previous post we looked at the pressing need for retail banks to embrace customer-led innovation. Whereas innovation may have been a priority in the past, the threats banks now face from outsiders means that a fundamental re-think of the business model
may be in order. The telcos, supermarkets, and others are already gearing up to prise customers away from banks and capture new profit pools made possible by the Internet. Furthermore, because the Internet has democratised the ability to innovate, nimble start-ups
are also looking to exploit inefficiencies in the industry.
Even in the absence of these external forces the current retail banking model is unsustainable with the gap between return on equity and cost of equity narrowing every quarter. There are many that subscribe to the view that retail banking, at least as it
exists today, is irreparably broken. The contention is that branch-based banking is as out of kilter with customer needs and behaviours as Blockbuster was just a few years ago. So if the threat of new entrants isn’t sufficient to cause you concern as a retail
banking exec there is the unyielding challenge of showing a satisfactory return by persisting with an outdated business model.
The previous post outlined a process of transformation through customer-led innovation that could help banks prepare for the future. This may be a daunting challenge particularly considering how difficult it can be to bring about such change in an organisation
as large as a typical bank. But there may be another option if you ruthlessly adopt the advice of the leading thinker on
disruptive innovation, Clayton Christensen. It might be best to think of this as the ‘nuclear option’.
Christensen’s view is that one of the best options may be to create an entirely new entity with support from the less nimble ‘mother ship’ but completely independent of its culture and processes. Because large, successful organisations are designed to preserve
the status quo they cannot radically innovate to disrupt the industry. But a spin-off could.
A recent example of this in banking is Jibun Bank, the Japanese mobile-only bank. It was created as a joint venture between Bank of Tokyo Mitsubishi (BMTJ), the country’s largest bank and KDDI, one of the leading telco’s. Jibun Bank was set up as an entirely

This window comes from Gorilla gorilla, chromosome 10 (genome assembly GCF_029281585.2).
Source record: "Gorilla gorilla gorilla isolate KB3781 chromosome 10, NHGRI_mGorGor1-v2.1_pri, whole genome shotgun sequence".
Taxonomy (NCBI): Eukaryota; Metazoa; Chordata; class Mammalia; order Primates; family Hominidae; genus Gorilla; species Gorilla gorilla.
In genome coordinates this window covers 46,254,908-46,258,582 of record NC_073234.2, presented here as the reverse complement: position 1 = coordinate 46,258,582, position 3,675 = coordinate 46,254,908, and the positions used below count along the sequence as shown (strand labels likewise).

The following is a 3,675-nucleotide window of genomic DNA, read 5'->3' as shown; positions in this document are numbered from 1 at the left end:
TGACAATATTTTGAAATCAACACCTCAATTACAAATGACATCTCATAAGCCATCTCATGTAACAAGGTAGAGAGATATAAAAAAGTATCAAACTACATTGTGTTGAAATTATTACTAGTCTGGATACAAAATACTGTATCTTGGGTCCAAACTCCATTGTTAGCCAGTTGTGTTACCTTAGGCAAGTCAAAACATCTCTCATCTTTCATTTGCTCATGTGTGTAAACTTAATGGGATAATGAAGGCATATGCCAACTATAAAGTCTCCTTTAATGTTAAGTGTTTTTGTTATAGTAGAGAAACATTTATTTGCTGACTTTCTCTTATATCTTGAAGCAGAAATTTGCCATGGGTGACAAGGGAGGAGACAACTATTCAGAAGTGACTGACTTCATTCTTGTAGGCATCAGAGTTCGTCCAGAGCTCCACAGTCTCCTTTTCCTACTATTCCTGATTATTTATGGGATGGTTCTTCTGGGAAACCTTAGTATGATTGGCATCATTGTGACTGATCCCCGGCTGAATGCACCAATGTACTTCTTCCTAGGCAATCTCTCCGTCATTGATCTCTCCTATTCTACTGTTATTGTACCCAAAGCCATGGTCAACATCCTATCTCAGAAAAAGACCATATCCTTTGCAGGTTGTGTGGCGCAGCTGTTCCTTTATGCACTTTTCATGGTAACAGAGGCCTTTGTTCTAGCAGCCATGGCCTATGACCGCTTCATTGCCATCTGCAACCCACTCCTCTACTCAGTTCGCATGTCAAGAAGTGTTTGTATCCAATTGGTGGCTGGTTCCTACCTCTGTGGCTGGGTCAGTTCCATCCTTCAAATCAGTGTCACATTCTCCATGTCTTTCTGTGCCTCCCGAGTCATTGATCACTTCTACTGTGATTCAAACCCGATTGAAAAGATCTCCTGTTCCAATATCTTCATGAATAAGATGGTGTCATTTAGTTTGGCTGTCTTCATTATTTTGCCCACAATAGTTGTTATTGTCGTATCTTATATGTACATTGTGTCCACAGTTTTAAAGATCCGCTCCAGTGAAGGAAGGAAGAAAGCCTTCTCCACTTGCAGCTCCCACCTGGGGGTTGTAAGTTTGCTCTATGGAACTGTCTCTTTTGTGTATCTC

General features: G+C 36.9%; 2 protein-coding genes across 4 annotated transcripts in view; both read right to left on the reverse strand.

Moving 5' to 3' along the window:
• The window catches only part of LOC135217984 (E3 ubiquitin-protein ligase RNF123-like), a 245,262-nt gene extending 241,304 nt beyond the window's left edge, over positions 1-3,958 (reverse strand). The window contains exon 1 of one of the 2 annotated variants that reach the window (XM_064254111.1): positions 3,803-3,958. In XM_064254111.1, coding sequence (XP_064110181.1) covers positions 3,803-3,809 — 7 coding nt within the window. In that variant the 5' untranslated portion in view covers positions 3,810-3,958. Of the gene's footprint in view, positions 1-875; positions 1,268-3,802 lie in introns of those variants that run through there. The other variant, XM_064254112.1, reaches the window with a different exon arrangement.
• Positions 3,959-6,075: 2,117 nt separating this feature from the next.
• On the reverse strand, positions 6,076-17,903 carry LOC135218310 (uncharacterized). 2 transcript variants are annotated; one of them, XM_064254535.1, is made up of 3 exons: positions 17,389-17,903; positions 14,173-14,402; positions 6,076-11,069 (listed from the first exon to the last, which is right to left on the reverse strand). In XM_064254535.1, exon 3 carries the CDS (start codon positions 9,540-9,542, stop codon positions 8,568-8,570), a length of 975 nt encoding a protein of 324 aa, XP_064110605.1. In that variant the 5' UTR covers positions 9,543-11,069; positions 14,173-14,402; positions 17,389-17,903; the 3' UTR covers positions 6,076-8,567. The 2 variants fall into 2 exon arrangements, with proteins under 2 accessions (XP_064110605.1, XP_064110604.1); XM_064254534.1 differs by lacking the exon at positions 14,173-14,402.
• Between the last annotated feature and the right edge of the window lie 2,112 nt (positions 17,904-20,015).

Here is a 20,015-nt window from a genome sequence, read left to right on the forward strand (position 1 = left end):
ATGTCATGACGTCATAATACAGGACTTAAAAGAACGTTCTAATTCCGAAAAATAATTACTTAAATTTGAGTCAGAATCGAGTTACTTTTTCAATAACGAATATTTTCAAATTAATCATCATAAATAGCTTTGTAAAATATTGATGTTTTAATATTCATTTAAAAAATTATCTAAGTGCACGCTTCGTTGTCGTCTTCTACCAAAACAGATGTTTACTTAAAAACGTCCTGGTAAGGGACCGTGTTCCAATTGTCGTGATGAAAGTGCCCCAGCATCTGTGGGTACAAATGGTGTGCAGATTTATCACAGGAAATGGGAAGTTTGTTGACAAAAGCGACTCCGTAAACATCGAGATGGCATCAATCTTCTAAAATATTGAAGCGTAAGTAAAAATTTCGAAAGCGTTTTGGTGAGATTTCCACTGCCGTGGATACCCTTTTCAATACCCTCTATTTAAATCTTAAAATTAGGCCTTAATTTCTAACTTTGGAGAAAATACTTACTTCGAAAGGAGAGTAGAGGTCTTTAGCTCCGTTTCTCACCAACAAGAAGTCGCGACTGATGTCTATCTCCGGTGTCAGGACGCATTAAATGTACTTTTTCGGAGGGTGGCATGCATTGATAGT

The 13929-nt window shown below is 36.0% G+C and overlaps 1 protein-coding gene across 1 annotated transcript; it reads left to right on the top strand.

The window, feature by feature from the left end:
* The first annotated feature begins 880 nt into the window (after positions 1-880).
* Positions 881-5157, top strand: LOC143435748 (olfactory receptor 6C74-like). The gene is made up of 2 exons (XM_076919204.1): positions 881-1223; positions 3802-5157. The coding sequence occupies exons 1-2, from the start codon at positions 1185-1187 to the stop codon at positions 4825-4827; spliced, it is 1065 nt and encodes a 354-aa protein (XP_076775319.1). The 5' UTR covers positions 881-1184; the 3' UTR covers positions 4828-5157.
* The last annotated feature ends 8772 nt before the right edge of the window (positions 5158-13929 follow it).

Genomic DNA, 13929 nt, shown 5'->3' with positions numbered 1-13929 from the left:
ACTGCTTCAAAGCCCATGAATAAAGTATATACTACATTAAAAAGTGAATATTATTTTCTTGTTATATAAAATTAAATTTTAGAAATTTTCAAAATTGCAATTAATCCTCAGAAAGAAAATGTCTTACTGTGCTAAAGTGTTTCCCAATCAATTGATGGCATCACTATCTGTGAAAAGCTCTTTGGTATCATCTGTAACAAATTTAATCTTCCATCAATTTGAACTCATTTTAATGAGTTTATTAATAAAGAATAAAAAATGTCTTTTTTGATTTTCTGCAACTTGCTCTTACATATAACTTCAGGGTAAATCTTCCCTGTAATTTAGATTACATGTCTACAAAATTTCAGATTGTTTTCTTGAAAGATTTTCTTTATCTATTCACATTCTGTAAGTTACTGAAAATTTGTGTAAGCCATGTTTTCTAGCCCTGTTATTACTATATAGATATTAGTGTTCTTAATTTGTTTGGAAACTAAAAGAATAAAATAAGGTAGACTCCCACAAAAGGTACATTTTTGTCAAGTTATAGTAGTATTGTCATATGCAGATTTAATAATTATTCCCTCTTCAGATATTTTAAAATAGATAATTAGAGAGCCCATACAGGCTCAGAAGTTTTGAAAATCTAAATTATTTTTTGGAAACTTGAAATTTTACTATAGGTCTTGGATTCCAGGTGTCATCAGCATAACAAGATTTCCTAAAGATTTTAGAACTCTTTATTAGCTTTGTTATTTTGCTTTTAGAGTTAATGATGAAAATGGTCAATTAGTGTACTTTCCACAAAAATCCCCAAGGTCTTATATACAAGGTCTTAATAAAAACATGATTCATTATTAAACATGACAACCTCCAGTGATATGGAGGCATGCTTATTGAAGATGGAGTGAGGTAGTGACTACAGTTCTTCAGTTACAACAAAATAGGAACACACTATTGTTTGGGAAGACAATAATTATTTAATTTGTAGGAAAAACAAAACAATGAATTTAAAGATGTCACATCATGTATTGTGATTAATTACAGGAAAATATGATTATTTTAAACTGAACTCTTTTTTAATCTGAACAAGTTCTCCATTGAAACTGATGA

separate entity with its own brand, people and technology infrastructure. In its first two years of operation it attracted more than US$1.7bn in deposits as more than one million customers opened accounts, equating to a compound annual growth rate of 958%.
To succeed BTMJ and KDDI recognised that Jibun needed to be autonomous and unencumbered by the constraints of its much larger parents.
But Clayton Christensen would argue that Jibun Bank probably doesn't go far enough. It has been created to co-exist alongside BMTJ. Real disruption occurs when a spin-off is created to vanquish the incumbents, including its own parent. Christensen cites many
examples with a notable one being the disruption of department stores in the US. In the 1960's there were estimated to be 300 of these and they were all much of a muchness. Dayton-Hudson was one of those and in 1962 it created a wholly-owned subsidiary that
challenged the existing incumbents by pioneering the 'discounting' model. Out of the 300-odd department stores only Dayton-Hudson made a successful transition into discount retailing and the whole company now bears the name of that disruptive subsidiary: Target,
one of the world's largest retailers.
Are banks too conservative to even countenance such an idea or is such a radical measure necessary at all? It’s difficult to say but it might be better for a bank to eat its own lunch before someone else does.